Designing the Thiais Bus Center provided ECDM with the perfect opportunity to express its practical and reflective approach to architecture. The challenge was two-fold: on the one hand, it was required to meet strict specifications which included housing monitoring, management, reception, meeting and relaxation facilities on the same site; on the other hand, it was required to experiment with new physical and sensitive relationships to materials, including the ultrahigh performance concrete Ductal. In the case of the Thiais project, Ductal is the architect’s trump card, used as cladding to cover the building as a physical, aesthetic element to merge the ground, walls and underside of the building into one.


Balance and unity

When working in the actual context, Emmanuel Combarel and Dominique Marrec never have a pre-conceived idea of what the finished building will actually look like. After a lengthy observation and survey phase which generally involves consulting future users, the architects designed an administrative unit which is both ambivalent and suggestive, organically emphasizing continuum rather than rupture.


“Our aim was to focus on the site’s mineral nature and design a building that merged with and grew out of the road,” said Dominique Marrec. Built next to the old Bus Center and coach depot – both typical examples of industrial architecture – the new building supplements and yet forms part of the existing site, its cube-like form rising up in relation to the surroundings. The new Bus Center is characterized by the vast extent of concrete surrounding the administrative area and covering the adjacent road which welcomes the constant fleet of buses. The architects wanted to extend the road into the building to give the impression that it had suddenly emerged from the ground like a beautifully risen cake. The idea of designing a ‘skin’ covering for the surrounding area and the building emerged quite naturally. This skin “creates the impression that the flow of traffic and the building are blurred together, endowing the site with a powerful visual density “.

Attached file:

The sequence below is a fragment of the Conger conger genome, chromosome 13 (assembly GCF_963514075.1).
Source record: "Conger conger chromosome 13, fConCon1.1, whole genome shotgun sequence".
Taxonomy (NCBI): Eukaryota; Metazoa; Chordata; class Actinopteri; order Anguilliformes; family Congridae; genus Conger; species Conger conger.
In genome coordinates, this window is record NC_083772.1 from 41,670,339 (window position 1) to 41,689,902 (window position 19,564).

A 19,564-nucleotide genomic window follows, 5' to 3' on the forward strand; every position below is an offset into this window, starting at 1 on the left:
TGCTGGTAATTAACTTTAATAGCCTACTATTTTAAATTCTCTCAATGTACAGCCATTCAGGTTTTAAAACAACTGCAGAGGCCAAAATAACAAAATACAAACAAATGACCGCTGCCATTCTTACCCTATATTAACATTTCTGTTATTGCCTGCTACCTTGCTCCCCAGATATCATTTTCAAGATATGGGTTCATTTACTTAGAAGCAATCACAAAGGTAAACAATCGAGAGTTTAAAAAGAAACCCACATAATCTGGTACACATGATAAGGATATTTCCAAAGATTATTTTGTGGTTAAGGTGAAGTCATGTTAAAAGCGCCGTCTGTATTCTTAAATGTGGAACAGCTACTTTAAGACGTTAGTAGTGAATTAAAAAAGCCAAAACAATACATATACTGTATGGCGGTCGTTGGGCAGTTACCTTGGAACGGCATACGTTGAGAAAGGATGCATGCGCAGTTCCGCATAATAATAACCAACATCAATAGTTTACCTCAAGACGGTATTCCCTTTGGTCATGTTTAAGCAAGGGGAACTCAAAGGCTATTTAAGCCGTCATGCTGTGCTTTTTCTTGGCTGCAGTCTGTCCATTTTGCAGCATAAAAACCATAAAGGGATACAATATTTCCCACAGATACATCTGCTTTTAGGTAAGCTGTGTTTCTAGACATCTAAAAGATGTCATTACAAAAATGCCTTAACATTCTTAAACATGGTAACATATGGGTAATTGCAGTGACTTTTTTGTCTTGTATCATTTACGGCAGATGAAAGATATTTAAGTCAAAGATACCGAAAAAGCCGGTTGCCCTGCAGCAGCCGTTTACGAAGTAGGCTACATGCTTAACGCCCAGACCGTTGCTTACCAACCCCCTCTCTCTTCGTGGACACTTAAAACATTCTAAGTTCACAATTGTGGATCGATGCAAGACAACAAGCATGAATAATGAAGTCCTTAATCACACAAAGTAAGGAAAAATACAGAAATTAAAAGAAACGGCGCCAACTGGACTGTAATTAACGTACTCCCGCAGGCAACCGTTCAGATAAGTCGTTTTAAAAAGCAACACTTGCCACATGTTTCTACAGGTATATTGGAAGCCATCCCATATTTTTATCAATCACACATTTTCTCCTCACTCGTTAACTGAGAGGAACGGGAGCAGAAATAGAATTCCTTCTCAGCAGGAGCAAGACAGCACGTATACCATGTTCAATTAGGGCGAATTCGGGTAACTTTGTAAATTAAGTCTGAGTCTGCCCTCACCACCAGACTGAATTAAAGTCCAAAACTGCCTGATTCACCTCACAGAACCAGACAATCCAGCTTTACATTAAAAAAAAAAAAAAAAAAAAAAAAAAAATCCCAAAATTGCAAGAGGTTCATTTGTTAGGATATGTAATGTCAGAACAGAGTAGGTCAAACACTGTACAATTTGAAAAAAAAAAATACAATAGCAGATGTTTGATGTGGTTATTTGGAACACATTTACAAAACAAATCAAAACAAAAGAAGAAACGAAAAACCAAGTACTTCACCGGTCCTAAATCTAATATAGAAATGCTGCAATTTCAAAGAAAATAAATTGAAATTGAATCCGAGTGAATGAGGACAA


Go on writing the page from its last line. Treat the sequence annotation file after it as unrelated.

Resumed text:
This skin looks like the world-famous pattern on a piece of Lego, except that it is enlarged and reproduced ad infinitum. It is consistently gray in color and covers the ground around the building together with its walls and roof. Made from tinted Ductal, it is attached as cladding to the building itself and laid flat around the base. In addition, this pattern of regularly repeated studs meets the specification requirements for an anti-slip surface. It is a perfect blend of effect and function. The ease with which Ductal can be molded further enhances the esthetic effect. The top edges of the building are beautifully rounded without the slightest hint of aggression. There is no facadism and no front or back to this building, whose entire structure exemplifies unity from its design through to its style.